# Load the data
#-----------------------------------------------------------------------------

dat <- read.dta("MyPath/proportion.dta")

#-----------------------------------------------------------------------------
# Inspect dataset
#-----------------------------------------------------------------------------

str(dat)

#-----------------------------------------------------------------------------
# Fit the glm
#-----------------------------------------------------------------------------

fitglm <- glm(meals ~ yr_rnd + parented + api99, family = binomial(logit), data = dat)

#-----------------------------------------------------------------------------
# Output of the model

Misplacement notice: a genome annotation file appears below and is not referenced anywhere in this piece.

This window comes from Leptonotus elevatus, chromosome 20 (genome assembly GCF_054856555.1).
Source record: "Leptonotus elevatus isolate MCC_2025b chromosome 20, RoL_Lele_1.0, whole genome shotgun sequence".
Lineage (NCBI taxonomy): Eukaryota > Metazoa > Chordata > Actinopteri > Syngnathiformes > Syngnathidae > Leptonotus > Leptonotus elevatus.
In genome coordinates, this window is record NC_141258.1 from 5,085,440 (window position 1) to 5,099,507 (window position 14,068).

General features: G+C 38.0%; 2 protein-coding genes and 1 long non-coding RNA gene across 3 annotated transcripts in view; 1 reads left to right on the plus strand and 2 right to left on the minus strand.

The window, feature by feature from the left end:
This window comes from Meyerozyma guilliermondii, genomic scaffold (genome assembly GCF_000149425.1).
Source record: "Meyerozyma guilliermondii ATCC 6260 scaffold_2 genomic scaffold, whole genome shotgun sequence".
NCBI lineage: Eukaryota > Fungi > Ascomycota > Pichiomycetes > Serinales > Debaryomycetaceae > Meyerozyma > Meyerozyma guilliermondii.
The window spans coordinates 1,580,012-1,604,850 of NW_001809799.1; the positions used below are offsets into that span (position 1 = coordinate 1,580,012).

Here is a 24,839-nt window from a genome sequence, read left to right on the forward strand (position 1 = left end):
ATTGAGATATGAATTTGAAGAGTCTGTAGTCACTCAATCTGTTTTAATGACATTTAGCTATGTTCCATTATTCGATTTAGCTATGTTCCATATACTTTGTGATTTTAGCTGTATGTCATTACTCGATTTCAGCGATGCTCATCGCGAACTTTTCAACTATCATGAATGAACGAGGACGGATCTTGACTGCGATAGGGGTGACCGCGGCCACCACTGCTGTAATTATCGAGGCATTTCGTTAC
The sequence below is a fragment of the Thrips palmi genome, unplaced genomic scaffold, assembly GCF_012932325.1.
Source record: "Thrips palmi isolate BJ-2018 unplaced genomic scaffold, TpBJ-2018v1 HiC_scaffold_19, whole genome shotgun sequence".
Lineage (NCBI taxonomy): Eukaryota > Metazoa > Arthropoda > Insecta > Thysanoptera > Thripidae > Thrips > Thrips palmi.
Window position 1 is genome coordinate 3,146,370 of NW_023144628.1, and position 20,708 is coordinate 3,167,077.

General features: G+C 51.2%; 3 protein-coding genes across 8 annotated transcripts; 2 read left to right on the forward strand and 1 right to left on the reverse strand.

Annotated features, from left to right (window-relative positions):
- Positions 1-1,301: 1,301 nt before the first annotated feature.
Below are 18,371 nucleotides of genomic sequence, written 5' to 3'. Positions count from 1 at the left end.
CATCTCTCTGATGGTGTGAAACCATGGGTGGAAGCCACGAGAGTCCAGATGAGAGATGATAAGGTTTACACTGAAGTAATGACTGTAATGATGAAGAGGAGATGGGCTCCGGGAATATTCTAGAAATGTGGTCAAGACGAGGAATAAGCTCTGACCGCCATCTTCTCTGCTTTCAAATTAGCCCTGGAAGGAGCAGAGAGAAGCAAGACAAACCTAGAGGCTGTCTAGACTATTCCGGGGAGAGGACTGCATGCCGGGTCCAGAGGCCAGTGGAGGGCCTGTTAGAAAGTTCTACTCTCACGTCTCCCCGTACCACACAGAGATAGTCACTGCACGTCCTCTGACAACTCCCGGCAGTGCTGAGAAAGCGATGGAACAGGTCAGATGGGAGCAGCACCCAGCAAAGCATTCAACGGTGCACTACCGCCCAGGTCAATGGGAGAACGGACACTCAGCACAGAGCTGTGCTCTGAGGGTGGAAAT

#-----------------------------------------------------------------------------

summary(fitglm)

#-----------------------------------------------------------------------------
# Calculate robust standard errors
#-----------------------------------------------------------------------------

cov.m1 <- vcovHC(fitglm, type = "HC0")

std.err <- sqrt(diag(cov.m1))

q.val <- qnorm(0.975)

r.est <- cbind(
  Estimate = coef(fitglm)
  , "Robust SE" = std.err
  , z = (coef(fitglm)/std.err)
  , "Pr(>|z|) "= 2 * pnorm(abs(coef(fitglm)/std.err), lower.tail = FALSE)
  , LL = coef(fitglm) - q.val  * std.err
  , UL = coef(fitglm) + q.val  * std.err
)

r.est

The model output using robust standard errors is:

                Estimate   Robust SE         z     Pr(>|z|)            LL           UL
(Intercept)  6.801682703 0.072368970  93.98618  0.000000e+00  6.659842129  6.943523277
yr_rndYes    0.048252657 0.032167588   1.50004  1.336041e-01 -0.014794657  0.111299970